The Difference Between Being Bonded vs. Insured

Being bonded vs. insured are both forms of financial guarantee.

They are designed to protect a person or a business in the event of something going wrong.

However, they are not the same thing.

Being bonded is not insurance.

It can be a little confusing when the terms bond insurance, surety bond insurance are being used, but being bonded is still not the same as being insured.

Being bonded is more like credit, where the risk with the bond lies with the principle, meaning the person buying the bond, not with the insurance company.

Let’s break down being bonded vs. insured a little more:

First off, what is insurance?

There are various forms of insurance.

However, in a nutshell, it is a policy you take you with an insurance company, insurer, underwriter, which will protect you financially in the event of something unforeseen happening.

This can come in the form of a car accident, lawsuit, personal injury, life, etc.

It is a way a person or a business can mitigate risk.

What is bond insurance?

Bond insurance is like an extra level of coverage.

The bond issuer purchases a bond.

By doing this they guarantee that they will repay the principal the sum owed, and any, and all related interest payments in the event of a default, or if some or all of the conditions of a contract are or aren’t met.

A bond may cover additional damages or claims, for example.

Bonds are also used to enhance credit ratings.

What does being bonded mean?

There are many different ways they can bond you, as there are many bonds for you to choose from.

So, let’s have a look at a few:

Surety bond

This form of bond has the effect of protecting you against certain claims of unlawfulness, or breach of contract.

These include claims of unsatisfactory work being done or an uncompleted project.

It can also protect against a claim saying that you failed to work within the law and the regulations of the business.

It also protects against claims of theft and fraud.

A surety bond is a contract between three different parties:

  • The principal is the business who purchases the bond
  • The obligee is the customer who has asked for the bond.
  • The surety  is the company used to underwrite the bond

Basically, you are paying a guarantor to take out a bond.

Bonds are used to cover you against professional negligence claims.

The surety, however, unlike an insurance company, will be reimbursed after it has paid the claim.

License and permit bonds

These are the bonds required by a government body so you can license your business.

These can be in the form of municipal, state or federal level.

Every profession has its own type of licensing bond, and the bond can be valid for a term of one to five years.

The bond is a guarantee that your business will operate in coherence with all the laws and regulations in place to protect citizens of the state.

This bond falls under the wider category of a surety bond and can be called a contractor or construction bond.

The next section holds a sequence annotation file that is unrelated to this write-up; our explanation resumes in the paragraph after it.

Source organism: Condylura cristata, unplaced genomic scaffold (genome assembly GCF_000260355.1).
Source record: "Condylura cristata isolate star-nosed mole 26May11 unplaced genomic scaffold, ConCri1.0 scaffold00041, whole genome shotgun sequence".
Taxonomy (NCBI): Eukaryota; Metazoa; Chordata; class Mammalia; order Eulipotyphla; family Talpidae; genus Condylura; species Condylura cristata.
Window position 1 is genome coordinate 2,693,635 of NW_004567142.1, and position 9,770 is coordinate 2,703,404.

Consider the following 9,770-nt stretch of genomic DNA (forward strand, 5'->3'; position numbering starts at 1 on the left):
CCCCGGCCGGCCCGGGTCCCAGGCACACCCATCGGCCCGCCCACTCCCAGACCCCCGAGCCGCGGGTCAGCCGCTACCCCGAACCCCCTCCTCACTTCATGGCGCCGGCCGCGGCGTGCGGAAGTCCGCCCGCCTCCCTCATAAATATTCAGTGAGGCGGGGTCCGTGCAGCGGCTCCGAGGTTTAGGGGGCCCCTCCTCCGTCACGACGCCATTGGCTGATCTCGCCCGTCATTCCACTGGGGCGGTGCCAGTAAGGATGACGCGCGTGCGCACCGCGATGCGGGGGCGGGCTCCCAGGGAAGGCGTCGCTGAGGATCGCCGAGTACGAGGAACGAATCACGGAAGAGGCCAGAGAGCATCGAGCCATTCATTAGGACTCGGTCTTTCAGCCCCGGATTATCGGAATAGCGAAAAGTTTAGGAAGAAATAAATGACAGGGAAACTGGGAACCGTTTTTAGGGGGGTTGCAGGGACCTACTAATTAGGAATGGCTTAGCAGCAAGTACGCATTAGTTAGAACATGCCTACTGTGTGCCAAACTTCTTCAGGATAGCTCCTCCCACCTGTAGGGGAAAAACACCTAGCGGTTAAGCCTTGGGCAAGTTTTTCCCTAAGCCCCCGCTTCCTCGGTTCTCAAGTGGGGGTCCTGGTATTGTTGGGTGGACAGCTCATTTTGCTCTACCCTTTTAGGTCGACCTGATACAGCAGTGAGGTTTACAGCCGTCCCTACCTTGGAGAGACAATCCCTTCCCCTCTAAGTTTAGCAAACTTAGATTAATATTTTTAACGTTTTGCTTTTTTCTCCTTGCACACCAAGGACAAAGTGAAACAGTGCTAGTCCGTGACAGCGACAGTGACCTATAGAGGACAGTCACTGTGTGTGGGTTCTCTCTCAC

Contract bonds

This is also another form of surety bond.

It is a bond that acts as a guarantee that you will fulfill all the terms of a contract.

This bond is sometimes called a performance bond and ensures that an expected standard agreed between the customer and contractor is met.

Since it’s based upon performance, they can agree on timescales, materials used, etc.

The bond is usually given out by the bank or an insurer and the contractor purchases the bond per contact as part of negotiations between the customer and contractor.

It is used to protect the customer and is used to build trust.

It can also help in the event of the contractor goes broke.

Fidelity bond

This bond protects the bondholder against fraudulent acts.

The IT sector uses these types of bonds a lot as it means that their businesses are protected against accusations of theft, fraud, and things such as the accusation of unlawful data transfer, etc.

There are two types of fidelity bond:

  • First-party will protect you if an employee is corrupt and defrauds you or steals from you. It will cover the cost to the business in terms of the theft itself, but it will not protect any damage caused to the client.
  • Third-party protects your clients for the same thing. Some clients will ask you to get a third-party fidelity bond, so they are protected. For your interests, you need a first-party fidelity bond.

Janitorial bonds

These are used by professional cleaning companies.

These bonds reimburse clients in the event of the work being seen as incomplete or unsatisfactory.

They also cover them against any accusation of theft.

How insurance and bonds benefit your business

If you want financial protection and the peace of mind that offers then you need insurance policies and bonds.

Insurance policies all have the same purpose, to protect you from financial loss and damage.

If you do not have insurance and bonds, you will know all about it when things go wrong as the costs mount up.

Lawsuits, for example, can be expensive.

Is it worth the risk?

Bonds offer the client peace of mind too, so it is a way of building trust with them, and may be the difference between you getting a job or one of your competitors.

Does my business need to be bonded vs. insured or both?

Most businesses will already have general liability insurance or professional liability insurance.

However, a bond is generally used to cover additional damages or claims.

There are several factors to think about with getting additional bond coverage depending on the clients, the industry you work for, if you employ staff, if you drive a lot for work or if your company deals in handling sensitive data.

If you have additional questions about being bonded vs. insured, contact us at Keller Insurance Services.